If you are travelling to Bhutan (or currently live there), you may be interested to know the following:
- Although reports are limited, statistics from the National Drug Law Enforcement Unit (Royal Bhutan Police) show that 86.7% of drug abusers from 2004 to 2008 were young people. Over 50% were students.
- Despite cannabis growing abundantly in the wild, Bhutan isn’t a popular destination for ‘drug tourism’. This is largely because tourists must pay between $200 and $250 a day to stay in the country.
- Although cannabis is illegal, dolma isn’t. Dolma is a stimulant made of lime paste, betel leaf and areca nut, and is traditionally chewed (often in social situations). Despite its legal status, it often contains harmful chemicals.
Bhutan’s cannabis history
Cannabis has been growing wild in Bhutan for centuries. Scientists believe that it established itself in the country after the last ice age (around 11,700 years ago).
During the ice age, sheets of ice would have pushed all the hardiest plants from the formerly temperate zones, moving them initially towards the equator. When the world heated up again, the cannabis spread northwards, eventually arriving in Bhutan.
At this period of time, it’s believed that three main types of cannabis were established:
- The board-leafed hemp biotype (common in China and Russia)
- The broad-leafed drug biotype (common in Central Asian countries like Afghanistan)
- The narrow-leafed drug biotype (common in the Himalayan regions)
For centuries, the Bhutanese people largely ignored cannabis. It’s not mentioned in any of their ancient medical texts, and there’s not much evidence to suggest it was viewed as anything other than a weed; though it was used to make bows for archery. This is unusual for a Himalayan culture; most other nations nearby have used cannabis extensively for years.
This started to change in the 21st century. The country opened its doors to foreign influence and technology such as televisions. This introduced the concept that the cannabis that was used as pig food until now, could also be consumed for recreational purposes.
As a result, cannabis use rose among young people.
Bhutanese cannabis – what’s it like?
Bhutan’s cannabis strains are narrow-leaf varieties and are often quite potent. They’re similar in appearance to many other South Asian sativa plants. However, botanists state that they’re actually a subtype of C. sativa Sp. Indica, which provides a mellow, cerebral high.
Thimphu cannabis, which is Bhutan’s most famous strain, is described as tasting both sweet and sour, with a hint of earthiness. It’s tall and can grow up to three metres in height. According to the locals, it also tends to make users very hungry; which is why farmers often feed it to their pigs to fatten them up.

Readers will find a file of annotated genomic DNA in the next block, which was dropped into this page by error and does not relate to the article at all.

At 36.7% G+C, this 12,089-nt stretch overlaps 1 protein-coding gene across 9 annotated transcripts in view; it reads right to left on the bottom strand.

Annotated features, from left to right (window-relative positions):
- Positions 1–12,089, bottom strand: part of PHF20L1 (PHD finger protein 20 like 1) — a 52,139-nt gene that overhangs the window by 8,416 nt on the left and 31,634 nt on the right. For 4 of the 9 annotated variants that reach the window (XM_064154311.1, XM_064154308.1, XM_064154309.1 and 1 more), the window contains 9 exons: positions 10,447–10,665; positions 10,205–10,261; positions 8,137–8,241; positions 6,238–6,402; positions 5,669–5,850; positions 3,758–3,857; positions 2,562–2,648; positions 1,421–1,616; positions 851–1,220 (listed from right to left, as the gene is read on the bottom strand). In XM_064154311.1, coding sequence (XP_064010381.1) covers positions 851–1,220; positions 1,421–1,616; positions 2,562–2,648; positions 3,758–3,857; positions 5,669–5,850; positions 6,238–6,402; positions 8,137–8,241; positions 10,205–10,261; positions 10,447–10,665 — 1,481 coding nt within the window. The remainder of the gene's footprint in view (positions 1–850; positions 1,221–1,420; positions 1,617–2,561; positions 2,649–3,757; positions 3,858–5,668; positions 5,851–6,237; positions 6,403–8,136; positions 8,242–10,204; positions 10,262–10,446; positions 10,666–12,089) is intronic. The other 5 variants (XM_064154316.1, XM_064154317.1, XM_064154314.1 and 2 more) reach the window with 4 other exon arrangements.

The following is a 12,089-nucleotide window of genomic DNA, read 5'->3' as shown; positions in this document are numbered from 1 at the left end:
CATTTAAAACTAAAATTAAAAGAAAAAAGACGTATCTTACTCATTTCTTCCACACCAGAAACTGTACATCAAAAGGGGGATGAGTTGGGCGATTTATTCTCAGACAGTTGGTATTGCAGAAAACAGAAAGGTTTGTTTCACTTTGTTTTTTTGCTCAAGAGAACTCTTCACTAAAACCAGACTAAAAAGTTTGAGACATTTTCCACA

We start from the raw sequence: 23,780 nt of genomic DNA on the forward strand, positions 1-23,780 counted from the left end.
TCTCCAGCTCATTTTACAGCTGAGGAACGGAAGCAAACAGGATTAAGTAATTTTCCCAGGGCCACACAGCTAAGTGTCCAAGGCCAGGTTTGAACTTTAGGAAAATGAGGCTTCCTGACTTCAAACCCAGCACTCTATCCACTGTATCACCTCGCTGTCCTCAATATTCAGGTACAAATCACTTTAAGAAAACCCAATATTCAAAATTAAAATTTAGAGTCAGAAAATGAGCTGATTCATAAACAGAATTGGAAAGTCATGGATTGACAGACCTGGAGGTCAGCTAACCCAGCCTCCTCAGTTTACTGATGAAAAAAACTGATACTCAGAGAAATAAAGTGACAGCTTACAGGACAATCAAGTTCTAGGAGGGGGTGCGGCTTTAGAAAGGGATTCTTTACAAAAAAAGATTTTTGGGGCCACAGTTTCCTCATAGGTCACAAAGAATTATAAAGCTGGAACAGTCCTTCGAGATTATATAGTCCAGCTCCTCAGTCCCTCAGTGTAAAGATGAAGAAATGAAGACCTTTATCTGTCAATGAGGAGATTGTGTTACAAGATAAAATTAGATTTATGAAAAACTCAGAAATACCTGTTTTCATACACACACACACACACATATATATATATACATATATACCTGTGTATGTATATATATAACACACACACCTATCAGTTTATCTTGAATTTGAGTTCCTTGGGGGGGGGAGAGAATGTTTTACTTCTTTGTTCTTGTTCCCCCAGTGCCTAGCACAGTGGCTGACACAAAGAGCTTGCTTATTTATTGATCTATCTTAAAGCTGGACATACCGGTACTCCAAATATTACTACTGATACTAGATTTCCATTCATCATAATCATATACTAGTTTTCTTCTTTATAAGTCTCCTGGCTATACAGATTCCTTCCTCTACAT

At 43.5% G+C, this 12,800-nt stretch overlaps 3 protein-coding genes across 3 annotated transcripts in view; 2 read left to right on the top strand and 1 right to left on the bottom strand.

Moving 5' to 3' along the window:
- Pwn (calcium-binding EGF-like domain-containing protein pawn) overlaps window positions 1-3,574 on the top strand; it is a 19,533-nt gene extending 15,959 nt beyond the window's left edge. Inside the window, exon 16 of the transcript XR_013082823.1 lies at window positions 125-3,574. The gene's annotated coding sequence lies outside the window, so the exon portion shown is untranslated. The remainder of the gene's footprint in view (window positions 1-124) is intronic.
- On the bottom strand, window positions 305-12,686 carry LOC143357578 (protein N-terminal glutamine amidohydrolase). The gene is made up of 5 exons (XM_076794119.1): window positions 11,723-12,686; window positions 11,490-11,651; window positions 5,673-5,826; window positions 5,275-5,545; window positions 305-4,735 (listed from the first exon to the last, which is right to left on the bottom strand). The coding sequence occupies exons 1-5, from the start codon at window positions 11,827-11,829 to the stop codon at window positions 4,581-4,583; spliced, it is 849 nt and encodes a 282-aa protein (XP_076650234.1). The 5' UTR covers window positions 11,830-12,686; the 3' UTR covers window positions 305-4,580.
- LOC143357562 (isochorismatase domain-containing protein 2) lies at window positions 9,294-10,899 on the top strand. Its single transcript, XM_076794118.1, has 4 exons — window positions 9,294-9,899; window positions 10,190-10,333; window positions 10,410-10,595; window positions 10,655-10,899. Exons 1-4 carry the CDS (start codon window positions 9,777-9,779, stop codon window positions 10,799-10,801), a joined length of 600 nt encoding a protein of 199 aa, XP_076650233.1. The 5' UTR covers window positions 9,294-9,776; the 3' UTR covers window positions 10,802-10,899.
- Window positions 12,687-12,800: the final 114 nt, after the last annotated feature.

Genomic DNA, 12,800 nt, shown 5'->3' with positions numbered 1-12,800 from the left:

Where is cannabis grown?
The plant flourishes in the wild across the country, even in cities and towns. You’ll often see it growing along the roadsides, in wasteland, in gardens and even in the cracks in the pavement. Growth is particularly prevalent in the Thimphu district, west Bhutan, and the Bumthang district.
Is cannabis becoming a problem for Bhutan?
The government is becoming increasingly worried about the rise of cannabis use in Bhutan, especially among young people. So far, authorities have made some attempt to address this – notably destroying cannabis plants across the country. However, it grows wild everywhere, which makes eradication almost impossible.
In 2014, the Bhutan Narcotics Control Authority arranged a ‘mass eradication’ campaign, with students, officials and police personnel involved. Students and young children are often included in these eradication programmes, to encourage them not to consume cannabis in the future.
Bhutan is also situated on a trafficking route, and illegal contraband does enter the country fairly regularly, particularly via Phuntsholing (which is next to the West Bengali town of Jaigaon).
Will it be legalised in the future?
Cannabis use for recreational purposes is still a relatively modern concept in Bhutan, and the government is undertaking eradication efforts. It therefore seems unlikely that their attitude will change in the near future. Likewise, using cannabis for medicinal benefit has not been mentioned by any of the country’s officials – and it’s doubtful that they will introduce a medicinal programme any time soon.
- Disclaimer:While every effort has been made to ensure the accuracy of this article, it is not intended to provide legal advice, as individual situations will differ and should be discussed with an expert and/or lawyer.